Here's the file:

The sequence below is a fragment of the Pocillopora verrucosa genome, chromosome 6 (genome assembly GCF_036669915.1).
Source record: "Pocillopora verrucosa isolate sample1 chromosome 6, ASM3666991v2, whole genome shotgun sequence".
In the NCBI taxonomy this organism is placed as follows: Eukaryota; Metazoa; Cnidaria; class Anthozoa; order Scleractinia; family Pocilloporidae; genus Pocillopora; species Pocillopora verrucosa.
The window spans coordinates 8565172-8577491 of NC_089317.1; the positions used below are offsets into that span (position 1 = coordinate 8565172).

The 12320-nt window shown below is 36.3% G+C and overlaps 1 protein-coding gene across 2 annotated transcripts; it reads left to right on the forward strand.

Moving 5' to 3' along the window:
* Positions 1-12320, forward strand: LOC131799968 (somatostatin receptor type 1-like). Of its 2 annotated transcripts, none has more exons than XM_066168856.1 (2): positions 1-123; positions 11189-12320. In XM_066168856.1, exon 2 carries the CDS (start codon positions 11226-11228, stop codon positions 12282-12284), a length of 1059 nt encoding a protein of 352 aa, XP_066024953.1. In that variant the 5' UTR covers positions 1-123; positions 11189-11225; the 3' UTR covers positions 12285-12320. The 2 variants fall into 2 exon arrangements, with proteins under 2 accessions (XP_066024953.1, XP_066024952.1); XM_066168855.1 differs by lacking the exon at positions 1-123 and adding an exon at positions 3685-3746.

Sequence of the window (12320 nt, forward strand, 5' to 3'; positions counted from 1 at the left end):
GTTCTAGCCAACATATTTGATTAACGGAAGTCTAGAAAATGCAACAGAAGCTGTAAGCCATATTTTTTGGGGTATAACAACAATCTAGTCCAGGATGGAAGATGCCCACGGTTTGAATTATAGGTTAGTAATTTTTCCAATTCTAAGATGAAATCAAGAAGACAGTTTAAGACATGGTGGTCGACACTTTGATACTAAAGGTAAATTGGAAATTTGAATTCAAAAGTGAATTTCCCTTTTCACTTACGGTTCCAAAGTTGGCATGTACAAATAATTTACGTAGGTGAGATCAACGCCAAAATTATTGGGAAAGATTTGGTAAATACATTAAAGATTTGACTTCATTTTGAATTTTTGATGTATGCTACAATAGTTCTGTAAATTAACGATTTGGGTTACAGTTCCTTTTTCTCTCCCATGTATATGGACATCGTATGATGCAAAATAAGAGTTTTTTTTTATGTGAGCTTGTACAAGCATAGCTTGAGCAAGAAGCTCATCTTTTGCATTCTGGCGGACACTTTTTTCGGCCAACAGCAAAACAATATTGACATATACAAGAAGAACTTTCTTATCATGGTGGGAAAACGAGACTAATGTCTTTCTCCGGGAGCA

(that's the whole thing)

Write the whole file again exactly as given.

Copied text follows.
The sequence below is a fragment of the Pocillopora verrucosa genome, chromosome 6 (genome assembly GCF_036669915.1).
Source record: "Pocillopora verrucosa isolate sample1 chromosome 6, ASM3666991v2, whole genome shotgun sequence".
In the NCBI taxonomy this organism is placed as follows: Eukaryota; Metazoa; Cnidaria; class Anthozoa; order Scleractinia; family Pocilloporidae; genus Pocillopora; species Pocillopora verrucosa.
The window spans coordinates 8565172-8577491 of NC_089317.1; the positions used below are offsets into that span (position 1 = coordinate 8565172).

The 12320-nt window shown below is 36.3% G+C and overlaps 1 protein-coding gene across 2 annotated transcripts; it reads left to right on the forward strand.

Moving 5' to 3' along the window:
* Positions 1-12320, forward strand: LOC131799968 (somatostatin receptor type 1-like). Of its 2 annotated transcripts, none has more exons than XM_066168856.1 (2): positions 1-123; positions 11189-12320. In XM_066168856.1, exon 2 carries the CDS (start codon positions 11226-11228, stop codon positions 12282-12284), a length of 1059 nt encoding a protein of 352 aa, XP_066024953.1. In that variant the 5' UTR covers positions 1-123; positions 11189-11225; the 3' UTR covers positions 12285-12320. The 2 variants fall into 2 exon arrangements, with proteins under 2 accessions (XP_066024953.1, XP_066024952.1); XM_066168855.1 differs by lacking the exon at positions 1-123 and adding an exon at positions 3685-3746.

Sequence of the window (12320 nt, forward strand, 5' to 3'; positions counted from 1 at the left end):
GTTCTAGCCAACATATTTGATTAACGGAAGTCTAGAAAATGCAACAGAAGCTGTAAGCCATATTTTTTGGGGTATAACAACAATCTAGTCCAGGATGGAAGATGCCCACGGTTTGAATTATAGGTTAGTAATTTTTCCAATTCTAAGATGAAATCAAGAAGACAGTTTAAGACATGGTGGTCGACACTTTGATACTAAAGGTAAATTGGAAATTTGAATTCAAAAGTGAATTTCCCTTTTCACTTACGGTTCCAAAGTTGGCATGTACAAATAATTTACGTAGGTGAGATCAACGCCAAAATTATTGGGAAAGATTTGGTAAATACATTAAAGATTTGACTTCATTTTGAATTTTTGATGTATGCTACAATAGTTCTGTAAATTAACGATTTGGGTTACAGTTCCTTTTTCTCTCCCATGTATATGGACATCGTATGATGCAAAATAAGAGTTTTTTTTTATGTGAGCTTGTACAAGCATAGCTTGAGCAAGAAGCTCATCTTTTGCATTCTGGCGGACACTTTTTTCGGCCAACAGCAAAACAATATTGACATATACAAGAAGAACTTTCTTATCATGGTGGGAAAACGAGACTAATGTCTTTCTCCGGGAGCA